Paraffin blocks of paired tumorous (HCC) and nontumorous (liver) from 12 South African patients and 214 Chinese patients with HBV-associated HCC27 were used for staining. In all cases, livers with tumors had HCC, while livers without tumors had cirrhotic foci and/or hepatitis. Among Chinese carriers, there were blocks from 155 males and 59 females aged 13-75 years (mean age: 55). Among these, 23 patients had grade I HCC, 126 had grade II, 36 had grade III, and 29 had grade IV. The mean tumor diameter was 5.8 cm (range: 1-16 cm). Cirrhosis was found in 192 patients. Samples of uninfected human liver from 2 individuals were available as controls. Use of all tissues was approved by the institutional review boards at Thomas Jefferson University and collaborating institutions based on informed consent.
Immunohistochemical Staining, Northern and Western Blotting.
Staining for HBxAg and URG11 was performed using previously characterized rabbit anti-HBx and anti-URG11.14 Staining for β-catenin was performed using a mouse monoclonal β-catenin antibody (E-5; Santa Cruz Biotechnology, Santa Cruz, CA) at a 1:50 dilution. Staining was performed with each antibody on consecutive sections using the DAKO EnVision Plus System (DAKO, Carpenteria, CA). Detection was performed using the DAKO Liquid DAB+ kit (DAKO). Slides were counterstained with hematoxylin (Sigma Chemical Co., St. Louis, MO). For negative controls, an equivalent dilution of normal mouse immunoglobulin G (Vector Labs, Burlingame, CA) or rabbit preimmune serum were used in place of primary antibody. The specificity of HBxAg staining was also assessed by preabsorption of the primary antibody with an excess of immunizing antigen (X peptide) before staining and by staining uninfected livers.6, 27 For URG11 and β-catenin, uninfected liver sections were also stained with corresponding primary antibodies or normal rabbit or mouse immunoglobulin G, respectively.
Staining for HBxAg, β-catenin, and URG11 was evaluated as previously described.28 Staining intensity was scored as: weak (+1), moderate (+2), and strong (+3). The percentage of positive cells was evaluated as: up to 10% positive cells (+1), 11%-50% positive cells (+2), 51%-80% positive cells (+3), and > 81% positive cells (+4). The final score for each sample was the sum of the staining intensity plus the percentage of positive cells.
Proliferation in tumors was evaluated by staining with a mouse anti-human proliferating cell nuclear antigen (PC-10; Santa Cruz Biotechnology) (1:800 dilution). The proliferative index is the ratio of positively stained cells to the total cell count expressed as a percentage. At least 1,000 nuclei were counted for each sample.
Northern blot analysis of URG11 and β-catenin messenger RNA was performed as previously described.27 Probes for GAPDH and URG11 have been previously described as well.14 The probe for β-catenin was a fragment of β-catenin complementary DNA (encoding amino acids 350-781 and cloned into pcDNA3), which was a kind gift from Dr. Setsuo Hirohashi (National Cancer Center, Tokyo, Japan).29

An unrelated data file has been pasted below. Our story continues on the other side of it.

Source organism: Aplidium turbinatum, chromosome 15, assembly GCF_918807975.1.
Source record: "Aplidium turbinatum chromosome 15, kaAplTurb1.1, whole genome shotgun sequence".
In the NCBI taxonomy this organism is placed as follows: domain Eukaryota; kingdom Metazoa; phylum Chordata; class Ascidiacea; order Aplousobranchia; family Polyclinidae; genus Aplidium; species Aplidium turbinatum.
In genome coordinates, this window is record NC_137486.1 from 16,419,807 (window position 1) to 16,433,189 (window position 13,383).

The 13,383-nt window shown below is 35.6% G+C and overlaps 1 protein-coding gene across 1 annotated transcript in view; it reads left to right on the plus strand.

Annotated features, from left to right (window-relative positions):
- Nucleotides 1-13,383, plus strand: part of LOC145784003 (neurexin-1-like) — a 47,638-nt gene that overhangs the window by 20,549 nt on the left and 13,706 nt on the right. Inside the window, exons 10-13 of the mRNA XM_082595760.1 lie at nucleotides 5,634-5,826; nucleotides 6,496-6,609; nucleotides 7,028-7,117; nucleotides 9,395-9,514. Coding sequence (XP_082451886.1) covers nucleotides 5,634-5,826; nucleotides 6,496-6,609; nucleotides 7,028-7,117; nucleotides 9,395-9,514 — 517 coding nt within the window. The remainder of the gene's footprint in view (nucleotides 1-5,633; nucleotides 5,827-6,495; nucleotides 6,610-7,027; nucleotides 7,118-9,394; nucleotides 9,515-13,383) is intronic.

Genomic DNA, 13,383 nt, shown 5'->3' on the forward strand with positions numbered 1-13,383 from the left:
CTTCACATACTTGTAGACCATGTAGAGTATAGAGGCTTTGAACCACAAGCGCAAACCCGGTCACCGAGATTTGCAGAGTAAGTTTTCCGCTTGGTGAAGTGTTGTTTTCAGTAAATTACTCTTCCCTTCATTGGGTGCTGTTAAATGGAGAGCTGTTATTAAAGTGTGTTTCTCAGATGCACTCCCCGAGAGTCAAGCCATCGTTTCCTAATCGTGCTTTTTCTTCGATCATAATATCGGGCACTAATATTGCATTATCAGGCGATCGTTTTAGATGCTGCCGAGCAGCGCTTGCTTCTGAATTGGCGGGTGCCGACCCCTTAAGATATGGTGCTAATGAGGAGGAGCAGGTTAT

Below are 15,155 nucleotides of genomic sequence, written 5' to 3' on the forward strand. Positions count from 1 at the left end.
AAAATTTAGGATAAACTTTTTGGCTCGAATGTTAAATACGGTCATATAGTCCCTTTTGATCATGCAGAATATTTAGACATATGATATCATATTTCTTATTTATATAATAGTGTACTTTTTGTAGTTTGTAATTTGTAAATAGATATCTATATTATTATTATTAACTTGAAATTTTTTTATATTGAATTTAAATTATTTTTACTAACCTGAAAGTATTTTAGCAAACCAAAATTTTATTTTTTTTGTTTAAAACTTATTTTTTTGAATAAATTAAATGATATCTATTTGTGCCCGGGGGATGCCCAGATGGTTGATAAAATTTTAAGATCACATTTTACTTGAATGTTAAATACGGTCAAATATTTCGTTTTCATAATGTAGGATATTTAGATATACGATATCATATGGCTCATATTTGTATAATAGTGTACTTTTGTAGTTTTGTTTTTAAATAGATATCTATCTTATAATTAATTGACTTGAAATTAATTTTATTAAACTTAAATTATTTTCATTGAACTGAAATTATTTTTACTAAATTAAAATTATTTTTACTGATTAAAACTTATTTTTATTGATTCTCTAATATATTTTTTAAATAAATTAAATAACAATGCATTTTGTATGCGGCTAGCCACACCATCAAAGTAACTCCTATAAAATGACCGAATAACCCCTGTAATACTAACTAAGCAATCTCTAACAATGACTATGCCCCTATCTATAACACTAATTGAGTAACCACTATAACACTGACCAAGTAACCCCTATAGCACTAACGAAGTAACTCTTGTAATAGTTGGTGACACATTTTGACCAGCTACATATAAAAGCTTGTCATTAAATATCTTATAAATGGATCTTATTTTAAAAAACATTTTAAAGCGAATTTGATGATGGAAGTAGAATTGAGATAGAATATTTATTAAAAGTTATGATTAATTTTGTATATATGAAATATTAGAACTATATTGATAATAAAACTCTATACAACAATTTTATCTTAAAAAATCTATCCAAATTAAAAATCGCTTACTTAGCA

Western blotting was performed with anti-HBx or anti-URG1114 and with anti–β-catenin (Santa Cruz Biotechnology) at a dilution of 1:200. For secondary antibodies, horseradish peroxidase–conjugated goat anti–rabbit immunoglobulin (1:10,000 dilution) or horseradish peroxidase–conjugated goat anti–mouse immunoglobulin (1:3,000 dilution) (Accurate, Westbury, NY) were used. The results were visualized using the ECL detection system (Amersham, Arlington Heights, IL). Mouse anti–human β-actin monoclonal antibody (Clone AC-15, Sigma) was used at 1:5,000 as an internal control.12 For the detection of activated β-catenin by Western blotting, the primary antibody used was specific for the active form of β-catenin (Upstate Cell Signaling Solution, Lake Placid, NY) used at a 1:500 dilution.
Small Inhibitory RNA Transfection and Growth Curves in Medium Containing 10% or 0% Fetal Calf Serum.
Hep3B cells (1 × 105 cells) stably expressing HBxAg or URG11 were seeded overnight, in triplicate, into 60-mm dishes. Cells were transiently transfected with small inhibitory RNAs (siRNAs) against URG11 or irrelevant siRNAs using oligofectamine (Invitrogen, Carlsbad, CA). For transfection, 20 μL of a 20-μmol/L stock of each of 2 URG11-specific siRNAs (residues 420-438, CAGACGGAUUGCUGUACUU; and residues 1385-1403, ACACAGACUUUACCUACAA) or 2 irrelevant siRNAs (which have sequences different from any cellular gene) were used (Dharmacon, Lafayette, CO). Cells were incubated for 4 hours at 37°C and then grown in complete or serum-free medium. The number of viable cells was determined daily for up to 4 days by trypan blue staining and the modified tetrazolium salt assay (Cell Titer 96 Non-radioactive Promega). Parallel cultures were analyzed by flow cytometry at the Kimmel Cancer Center of Thomas Jefferson University.
HBxAg Trans-Activation Assay.
The levels of HBxAg trans-activation were determined exactly as previously described.27
β-Catenin Promoter and Activity Assays.
To test for β-catenin promoter activity, 3 fragments of the β-catenin promoter cloned into pSEAP-basic (a gift from Dr. Frans van Roy, University of Ghent)30 were used for transient transfections into Hep3B cells. The fragments were designated as FRAG 1 (−103 to +41), FRAG 2 (−298 to +139), and FRAG3 (the 6-kb fragment adjacent to the 5′ end of the gene). Promoter activity was evaluated by measuring secreted human placental alkaline phosphatase at 48 hours after transfection using a commercially available Phospha-Light chemiluminescent report gene assay.31 To measure β-catenin activity, cells were transiently transfected with T cell factor (TCF) reporter plasmids pTOPFLASH (which is β-catenin responsive) or pFOPFLASH (a mutant that is β-catenin unresponsive) (Upstate Technology, Charlottesville, VA). Luciferase activity was determined after 48 hours.